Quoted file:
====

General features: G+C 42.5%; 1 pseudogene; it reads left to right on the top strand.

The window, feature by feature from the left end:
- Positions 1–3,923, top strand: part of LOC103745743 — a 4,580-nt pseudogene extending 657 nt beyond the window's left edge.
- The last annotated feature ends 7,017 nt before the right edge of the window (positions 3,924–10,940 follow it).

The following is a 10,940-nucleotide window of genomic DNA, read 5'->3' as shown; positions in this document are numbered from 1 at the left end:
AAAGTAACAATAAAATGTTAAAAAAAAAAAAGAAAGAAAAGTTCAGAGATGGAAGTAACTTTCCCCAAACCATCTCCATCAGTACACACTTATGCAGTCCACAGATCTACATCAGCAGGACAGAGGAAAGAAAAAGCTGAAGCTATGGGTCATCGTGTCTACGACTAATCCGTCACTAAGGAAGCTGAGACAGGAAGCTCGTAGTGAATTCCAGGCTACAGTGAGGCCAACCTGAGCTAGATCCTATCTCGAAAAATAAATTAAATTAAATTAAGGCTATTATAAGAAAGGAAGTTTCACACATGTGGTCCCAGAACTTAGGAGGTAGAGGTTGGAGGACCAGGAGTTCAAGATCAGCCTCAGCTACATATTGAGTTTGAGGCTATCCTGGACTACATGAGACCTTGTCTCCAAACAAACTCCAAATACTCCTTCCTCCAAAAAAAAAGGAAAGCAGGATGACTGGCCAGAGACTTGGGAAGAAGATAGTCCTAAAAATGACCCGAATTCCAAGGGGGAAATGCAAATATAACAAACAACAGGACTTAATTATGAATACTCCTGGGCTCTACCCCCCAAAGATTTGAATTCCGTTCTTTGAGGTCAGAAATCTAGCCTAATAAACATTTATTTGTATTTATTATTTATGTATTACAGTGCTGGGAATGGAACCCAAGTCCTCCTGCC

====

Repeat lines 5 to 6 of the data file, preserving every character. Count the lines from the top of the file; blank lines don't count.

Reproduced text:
The following is a 10,940-nucleotide window of genomic DNA, read 5'->3' as shown; positions in this document are numbered from 1 at the left end:
AAAGTAACAATAAAATGTTAAAAAAAAAAAAGAAAGAAAAGTTCAGAGATGGAAGTAACTTTCCCCAAACCATCTCCATCAGTACACACTTATGCAGTCCACAGATCTACATCAGCAGGACAGAGGAAAGAAAAAGCTGAAGCTATGGGTCATCGTGTCTACGACTAATCCGTCACTAAGGAAGCTGAGACAGGAAGCTCGTAGTGAATTCCAGGCTACAGTGAGGCCAACCTGAGCTAGATCCTATCTCGAAAAATAAATTAAATTAAATTAAGGCTATTATAAGAAAGGAAGTTTCACACATGTGGTCCCAGAACTTAGGAGGTAGAGGTTGGAGGACCAGGAGTTCAAGATCAGCCTCAGCTACATATTGAGTTTGAGGCTATCCTGGACTACATGAGACCTTGTCTCCAAACAAACTCCAAATACTCCTTCCTCCAAAAAAAAAGGAAAGCAGGATGACTGGCCAGAGACTTGGGAAGAAGATAGTCCTAAAAATGACCCGAATTCCAAGGGGGAAATGCAAATATAACAAACAACAGGACTTAATTATGAATACTCCTGGGCTCTACCCCCCAAAGATTTGAATTCCGTTCTTTGAGGTCAGAAATCTAGCCTAATAAACATTTATTTGTATTTATTATTTATGTATTACAGTGCTGGGAATGGAACCCAAGTCCTCCTGCC